INSTANT YANG v.33: SURIVOR INTEGRATES; MIDDLE-AGED BLUES; ANNOUNCING "SECRET IDENTITIES": THE ASIAN AMERICAN SUPERHERO ANTHOLOGYHi all,
So, after all the shock, awe, debate, and declamation, Survivor: Cook Island's "grand experiment" with segregation has ended, with a whimper, not a bang. In three episodes of racially divided tribal competition, what did we learn? Mostly that the ability to bore and annoy knows no color. Now that the tribes have been integrated by court order, it's become startlingly apparent how uninteresting the actual players and game are relative to the hoopla of its season premiere. Really, the only question left is whether Korean American ubermensch Yul Kwon is simply going to win the game, or actually wrest control of the Cook Islands from its natives and use it as a staging ground to conquer New Zealand.
On to this week's Asian Pop, a digression and consideration of middle age, which I've apparently unknowingly collided with. Those of you who read the profusion of articles marveling at the longevity of Asian American women in Bergen County, NJ (with an average lifespan of 91!) may also have noted that the normal life expectancy of the average American is 77.5, which means those of us in 38-year-old-land are on the wrong side of the mountain and sliding.
ASIAN POP: THE MIDDLE (AGED) KINGDOM
By Jeff Yang, Special to SF Gate
Friday, September 29, 2006
What do action icon Jet Li and indie filmmaker Georgia Lee have in common? No, not their last names. They've both just released compelling films about Chinese men of a certain age...and the challenges (and opportunities) offered by the passage of time.
Watching Red Doors (now playing SF and LA, peeps!) and Fearless, and talking to their creators, actually helped to bail out my psychic rowboat. Though the films seem an unlikely pairing, they confront some surprisingly similar themes--at least in the larger context of trying to make sense of existence when one has forsaken the comfortable certainty of youth.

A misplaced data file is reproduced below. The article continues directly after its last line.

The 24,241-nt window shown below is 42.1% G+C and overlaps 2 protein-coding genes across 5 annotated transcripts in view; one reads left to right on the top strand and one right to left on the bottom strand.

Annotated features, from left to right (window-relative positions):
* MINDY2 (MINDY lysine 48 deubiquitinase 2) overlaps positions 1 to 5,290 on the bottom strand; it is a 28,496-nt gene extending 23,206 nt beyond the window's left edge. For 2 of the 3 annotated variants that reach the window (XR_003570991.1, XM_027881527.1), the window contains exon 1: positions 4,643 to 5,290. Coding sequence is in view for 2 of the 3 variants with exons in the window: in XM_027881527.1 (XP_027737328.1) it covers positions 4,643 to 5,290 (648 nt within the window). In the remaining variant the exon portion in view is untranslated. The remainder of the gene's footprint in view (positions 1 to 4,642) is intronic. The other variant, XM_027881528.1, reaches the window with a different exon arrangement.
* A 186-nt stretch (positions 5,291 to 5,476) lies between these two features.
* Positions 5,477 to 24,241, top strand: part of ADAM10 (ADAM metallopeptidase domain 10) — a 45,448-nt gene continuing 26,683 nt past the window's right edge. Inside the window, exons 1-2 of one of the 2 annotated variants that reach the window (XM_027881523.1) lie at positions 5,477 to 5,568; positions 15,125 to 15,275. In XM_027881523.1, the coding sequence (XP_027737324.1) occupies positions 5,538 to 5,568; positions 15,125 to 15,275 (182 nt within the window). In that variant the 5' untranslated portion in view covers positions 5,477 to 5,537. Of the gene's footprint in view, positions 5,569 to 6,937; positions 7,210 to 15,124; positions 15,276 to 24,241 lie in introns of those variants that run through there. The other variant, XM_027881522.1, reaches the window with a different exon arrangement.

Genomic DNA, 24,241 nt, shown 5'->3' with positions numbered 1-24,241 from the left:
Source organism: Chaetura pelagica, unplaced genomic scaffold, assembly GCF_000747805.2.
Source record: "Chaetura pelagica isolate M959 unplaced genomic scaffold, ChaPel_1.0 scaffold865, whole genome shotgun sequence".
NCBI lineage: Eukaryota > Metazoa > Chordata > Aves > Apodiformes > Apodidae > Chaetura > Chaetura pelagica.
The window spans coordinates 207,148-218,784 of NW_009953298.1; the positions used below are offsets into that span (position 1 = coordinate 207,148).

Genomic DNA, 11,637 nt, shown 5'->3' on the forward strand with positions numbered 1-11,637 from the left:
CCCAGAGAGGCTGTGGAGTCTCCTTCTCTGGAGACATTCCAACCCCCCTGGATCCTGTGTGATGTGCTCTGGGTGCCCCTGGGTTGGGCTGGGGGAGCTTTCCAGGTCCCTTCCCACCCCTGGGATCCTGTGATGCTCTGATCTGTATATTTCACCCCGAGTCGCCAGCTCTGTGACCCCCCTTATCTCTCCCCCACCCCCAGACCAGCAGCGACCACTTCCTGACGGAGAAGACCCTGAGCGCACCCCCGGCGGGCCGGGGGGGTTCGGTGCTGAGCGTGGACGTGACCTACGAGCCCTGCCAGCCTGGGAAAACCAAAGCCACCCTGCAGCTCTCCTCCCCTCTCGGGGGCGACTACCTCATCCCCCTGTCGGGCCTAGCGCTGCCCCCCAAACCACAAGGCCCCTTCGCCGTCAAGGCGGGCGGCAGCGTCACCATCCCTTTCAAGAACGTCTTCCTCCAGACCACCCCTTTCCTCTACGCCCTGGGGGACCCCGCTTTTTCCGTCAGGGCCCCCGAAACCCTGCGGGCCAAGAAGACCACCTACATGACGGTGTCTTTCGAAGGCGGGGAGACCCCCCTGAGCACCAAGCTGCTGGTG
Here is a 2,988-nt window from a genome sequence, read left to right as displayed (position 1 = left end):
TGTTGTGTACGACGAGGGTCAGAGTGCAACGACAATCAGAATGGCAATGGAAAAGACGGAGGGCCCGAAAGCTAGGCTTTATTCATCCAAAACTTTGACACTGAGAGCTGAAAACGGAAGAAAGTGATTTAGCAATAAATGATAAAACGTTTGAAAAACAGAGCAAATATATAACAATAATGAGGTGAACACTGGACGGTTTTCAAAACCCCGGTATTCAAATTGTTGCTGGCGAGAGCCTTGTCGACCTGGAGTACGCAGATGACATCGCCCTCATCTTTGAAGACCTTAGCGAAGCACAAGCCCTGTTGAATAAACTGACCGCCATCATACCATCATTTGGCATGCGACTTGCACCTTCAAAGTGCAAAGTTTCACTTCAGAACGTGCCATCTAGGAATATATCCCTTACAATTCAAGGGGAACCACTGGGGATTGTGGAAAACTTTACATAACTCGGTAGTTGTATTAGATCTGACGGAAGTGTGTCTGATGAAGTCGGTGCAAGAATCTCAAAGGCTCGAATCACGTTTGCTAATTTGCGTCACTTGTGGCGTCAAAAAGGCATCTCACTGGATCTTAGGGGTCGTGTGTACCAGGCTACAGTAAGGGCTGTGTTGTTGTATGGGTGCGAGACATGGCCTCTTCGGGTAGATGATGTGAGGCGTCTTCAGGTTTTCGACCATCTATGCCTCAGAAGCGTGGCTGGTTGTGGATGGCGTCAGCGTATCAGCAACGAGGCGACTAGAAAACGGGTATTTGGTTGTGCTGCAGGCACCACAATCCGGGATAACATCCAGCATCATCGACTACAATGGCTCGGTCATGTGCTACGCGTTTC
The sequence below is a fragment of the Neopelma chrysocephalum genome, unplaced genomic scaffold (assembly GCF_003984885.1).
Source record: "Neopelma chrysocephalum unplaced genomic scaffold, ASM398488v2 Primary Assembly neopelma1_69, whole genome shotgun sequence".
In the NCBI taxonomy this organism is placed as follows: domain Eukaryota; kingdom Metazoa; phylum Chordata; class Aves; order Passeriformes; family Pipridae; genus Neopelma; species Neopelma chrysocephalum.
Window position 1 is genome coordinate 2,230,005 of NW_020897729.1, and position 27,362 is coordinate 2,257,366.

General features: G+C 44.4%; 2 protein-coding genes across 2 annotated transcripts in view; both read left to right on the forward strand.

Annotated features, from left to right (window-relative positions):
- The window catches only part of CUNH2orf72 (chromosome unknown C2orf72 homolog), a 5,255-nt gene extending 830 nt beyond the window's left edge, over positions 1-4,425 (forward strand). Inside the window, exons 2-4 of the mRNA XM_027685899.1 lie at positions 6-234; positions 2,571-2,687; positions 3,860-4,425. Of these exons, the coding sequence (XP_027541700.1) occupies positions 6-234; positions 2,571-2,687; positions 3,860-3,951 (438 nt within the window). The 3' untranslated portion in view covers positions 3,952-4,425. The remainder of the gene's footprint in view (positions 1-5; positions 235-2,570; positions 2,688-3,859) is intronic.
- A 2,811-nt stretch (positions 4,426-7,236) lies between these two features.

Of course, youth is all in the mind--and my mind still has plenty of youthiness in it, even if my body's not as cooperative these days. To that end, I wanted to share word that a project I spoke about quite a while ago seems to be moving towards reality.
The dream project in question is the creation of an Asian American superhero comics anthology--a gathering of stories about costumed crimefighters, caped crusaders, masked mystery men and femmes fatale of the Asian American persuasion. Since my column "Look! Up in the Sky, It's Asian Man!", I've been talking about the idea with comics-in-education specialist Keith Chow and artist Jerry Ma (Burn; The 8th Dragon), and we've finally decided on a plan to make it happen.
The official name of the project? Secret Identities: The Asian American Superhero Anthology. Though we hope that most of it will be superhero stories in the traditional sense, we also intend to include satires and parodies, essays and reflections, and interviews with notable Asian American
.personalities (both within and outside the comics industry)--sharing the common topic of Asian Americans with superhuman abilities, but all-too-human lives.
Our goal is to put together a self-published "preview" comic in time for May 2007 (APA Heritage Month, natch) and use that to find a publisher for a full-length trade paperback anthology to be published by May 2008.
If you're interested in this project, email me and let us know. It's a labor of love, but we think it might turn into something really cool.